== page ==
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Jonathan Bowman
Jonathan Bowman

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Python Dev Environment Part 1:, venv, and pip

While Poetry and similar tools are being utilized more and more, I sometimes find that my Python development needs are satisfied by built-in Python features.

The tools venv and pip, and pip's cousin dependency setuptools, are usually included in your Python distribution. Add a robust and well-documented Python test framework like pytest, as introduced in Part 2, and you are golden.

In this first article, we will set up a simple directory structure, write a Python module, configure the distribution package using, and install our new package in a virtual environment.

Create a new directory

Create a new directory for the project. We'll call the directory pygreet. Now cd into that directory in your favorite terminal so that it is your current working directory.

Create package directory

While a variety of ways to structure your distribution package exist, I like the approach of placing Python code in a src directory.

So, let's create the src directory. Now your directory structure should look something like this:

└── src
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Write the code

Now let's edit

"""Functions useful for sending greetings."""

def greet(greeting="Hello", recipient="World"):
    """Greet someone."""
    return f"{greeting}, {recipient}"
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Friendly. Flexible.

(This is a simple module. Want to make a more complex package with submodules, or still deciding which to do? You might enjoy reading my article on Python modules and packages.)

Define the distribution package in

Now we create the file to define the distribution package. Here is a basic one that should serve the needs of the moment:

"""Package configuration."""
from setuptools import find_packages, setup

    package_dir={"": "src"},
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Explicitly specifying the src directory is necessary, since we have our code in that location.

See the Python Packaging Guide for more details about and packaging in general.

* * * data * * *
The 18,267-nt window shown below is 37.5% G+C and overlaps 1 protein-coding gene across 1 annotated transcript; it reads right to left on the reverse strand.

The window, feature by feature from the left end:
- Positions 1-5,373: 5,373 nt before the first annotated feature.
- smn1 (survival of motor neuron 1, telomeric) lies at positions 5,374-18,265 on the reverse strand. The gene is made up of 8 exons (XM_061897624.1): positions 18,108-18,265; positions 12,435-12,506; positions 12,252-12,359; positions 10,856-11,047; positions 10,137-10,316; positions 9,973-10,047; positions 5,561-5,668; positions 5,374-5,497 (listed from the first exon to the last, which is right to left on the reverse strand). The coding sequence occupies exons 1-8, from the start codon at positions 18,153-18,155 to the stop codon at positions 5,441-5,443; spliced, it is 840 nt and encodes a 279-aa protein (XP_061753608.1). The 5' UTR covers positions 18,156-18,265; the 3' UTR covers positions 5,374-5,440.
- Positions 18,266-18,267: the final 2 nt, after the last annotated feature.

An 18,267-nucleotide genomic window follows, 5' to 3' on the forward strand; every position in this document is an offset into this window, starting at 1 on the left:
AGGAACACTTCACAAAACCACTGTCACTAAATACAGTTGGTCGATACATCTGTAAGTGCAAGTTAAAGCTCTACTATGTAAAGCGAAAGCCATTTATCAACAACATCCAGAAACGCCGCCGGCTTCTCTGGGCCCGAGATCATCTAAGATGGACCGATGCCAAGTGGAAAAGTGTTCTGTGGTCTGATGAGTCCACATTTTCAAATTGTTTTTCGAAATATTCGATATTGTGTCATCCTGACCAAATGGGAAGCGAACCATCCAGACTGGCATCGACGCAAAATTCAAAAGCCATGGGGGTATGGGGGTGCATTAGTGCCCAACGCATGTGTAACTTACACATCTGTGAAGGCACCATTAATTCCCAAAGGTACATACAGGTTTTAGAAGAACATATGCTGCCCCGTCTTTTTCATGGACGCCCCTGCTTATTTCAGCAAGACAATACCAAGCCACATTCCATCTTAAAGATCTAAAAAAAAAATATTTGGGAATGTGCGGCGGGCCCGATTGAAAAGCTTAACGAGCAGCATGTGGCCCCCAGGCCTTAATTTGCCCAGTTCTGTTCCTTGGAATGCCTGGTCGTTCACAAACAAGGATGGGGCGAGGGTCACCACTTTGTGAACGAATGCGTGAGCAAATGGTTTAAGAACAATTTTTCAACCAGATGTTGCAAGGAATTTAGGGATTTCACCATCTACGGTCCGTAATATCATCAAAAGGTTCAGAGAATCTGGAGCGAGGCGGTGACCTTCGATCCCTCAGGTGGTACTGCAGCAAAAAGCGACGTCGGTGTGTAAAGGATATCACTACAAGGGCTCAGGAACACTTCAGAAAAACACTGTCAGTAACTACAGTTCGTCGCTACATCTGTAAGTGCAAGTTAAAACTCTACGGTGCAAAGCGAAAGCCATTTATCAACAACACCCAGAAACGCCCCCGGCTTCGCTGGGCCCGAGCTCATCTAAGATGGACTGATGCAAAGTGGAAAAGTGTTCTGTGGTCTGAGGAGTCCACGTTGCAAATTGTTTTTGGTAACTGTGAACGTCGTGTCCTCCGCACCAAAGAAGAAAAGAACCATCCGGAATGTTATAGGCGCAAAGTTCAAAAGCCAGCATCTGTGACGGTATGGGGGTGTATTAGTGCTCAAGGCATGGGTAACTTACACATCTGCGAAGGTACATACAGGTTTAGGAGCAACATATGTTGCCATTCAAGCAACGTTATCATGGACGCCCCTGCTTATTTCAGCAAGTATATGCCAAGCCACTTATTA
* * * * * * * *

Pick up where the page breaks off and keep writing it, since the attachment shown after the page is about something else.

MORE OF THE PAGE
Create and activate a Python virtual environment

Within the pygreet directory (or any other directory) use the following to set up a new virtual environment with the Python you specify and its own dependencies, etc.

python -m venv venv
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To parse that out a bit more: use the Python executable you want to use in the virtual environment. That might be called python, as above, or it might be python3 or python3.8 or python3.9; you get the idea. Then tell it to execute the venv module, followed by the name of the directory in which you want the virtual environment to reside. As seen above, I usually use the name venv.

List the contents of your directory (using ls or dir) and you should see the new directory (likely named venv).

Now activate the virtual environment with

source ./venv/bin/activate
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or, on Windows:

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If not using Bash or Powershell, you might look in the ./venv/bin or .\venv\Scripts directory to see other options for CMD, fish, or csh.

Install the new distribution package in the virtual environment

We can use pip to install the package. When a package is still under active development, I like to install with pip using "editable mode". That way, I can make changes to the package and continue testing and development without needing to reinstall.

pip install -e .
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Of course, if pygreet is not your current working directory (and you don't want it to be), then adjust the path. For instance, if you put pygreet in your my_dev directory in your home directory, then something like this may work for you: pip install -e ~/my_dev/pygreet/

Now, try it out:

>>> import greet
>>> greet.greet()
'Hello, World'
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If the above works, then you have built and installed a Python distribution package!

See Part 2 for adding tests with pytest.

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